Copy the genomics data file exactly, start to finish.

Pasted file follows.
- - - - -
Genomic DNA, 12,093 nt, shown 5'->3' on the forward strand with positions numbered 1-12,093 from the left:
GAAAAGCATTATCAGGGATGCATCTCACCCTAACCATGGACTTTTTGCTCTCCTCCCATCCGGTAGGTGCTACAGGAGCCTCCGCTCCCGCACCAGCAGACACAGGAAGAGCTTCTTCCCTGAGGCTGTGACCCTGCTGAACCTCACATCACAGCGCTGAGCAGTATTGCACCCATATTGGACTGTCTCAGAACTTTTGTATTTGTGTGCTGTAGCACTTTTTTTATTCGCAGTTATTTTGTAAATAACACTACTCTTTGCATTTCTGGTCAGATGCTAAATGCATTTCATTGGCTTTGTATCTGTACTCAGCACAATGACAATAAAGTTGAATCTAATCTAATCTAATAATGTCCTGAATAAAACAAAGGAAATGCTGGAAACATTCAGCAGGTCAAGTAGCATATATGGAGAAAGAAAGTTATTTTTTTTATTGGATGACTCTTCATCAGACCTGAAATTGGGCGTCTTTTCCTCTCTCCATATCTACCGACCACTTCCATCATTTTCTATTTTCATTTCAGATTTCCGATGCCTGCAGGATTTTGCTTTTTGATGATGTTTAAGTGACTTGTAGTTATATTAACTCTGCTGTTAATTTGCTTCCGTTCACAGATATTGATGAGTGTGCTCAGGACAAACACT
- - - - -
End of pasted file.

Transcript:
Genomic DNA, 12,093 nt, shown 5'->3' on the forward strand with positions numbered 1-12,093 from the left:
GAAAAGCATTATCAGGGATGCATCTCACCCTAACCATGGACTTTTTGCTCTCCTCCCATCCGGTAGGTGCTACAGGAGCCTCCGCTCCCGCACCAGCAGACACAGGAAGAGCTTCTTCCCTGAGGCTGTGACCCTGCTGAACCTCACATCACAGCGCTGAGCAGTATTGCACCCATATTGGACTGTCTCAGAACTTTTGTATTTGTGTGCTGTAGCACTTTTTTTATTCGCAGTTATTTTGTAAATAACACTACTCTTTGCATTTCTGGTCAGATGCTAAATGCATTTCATTGGCTTTGTATCTGTACTCAGCACAATGACAATAAAGTTGAATCTAATCTAATCTAATAATGTCCTGAATAAAACAAAGGAAATGCTGGAAACATTCAGCAGGTCAAGTAGCATATATGGAGAAAGAAAGTTATTTTTTTTATTGGATGACTCTTCATCAGACCTGAAATTGGGCGTCTTTTCCTCTCTCCATATCTACCGACCACTTCCATCATTTTCTATTTTCATTTCAGATTTCCGATGCCTGCAGGATTTTGCTTTTTGATGATGTTTAAGTGACTTGTAGTTATATTAACTCTGCTGTTAATTTGCTTCCGTTCACAGATATTGATGAGTGTGCTCAGGACAAACACT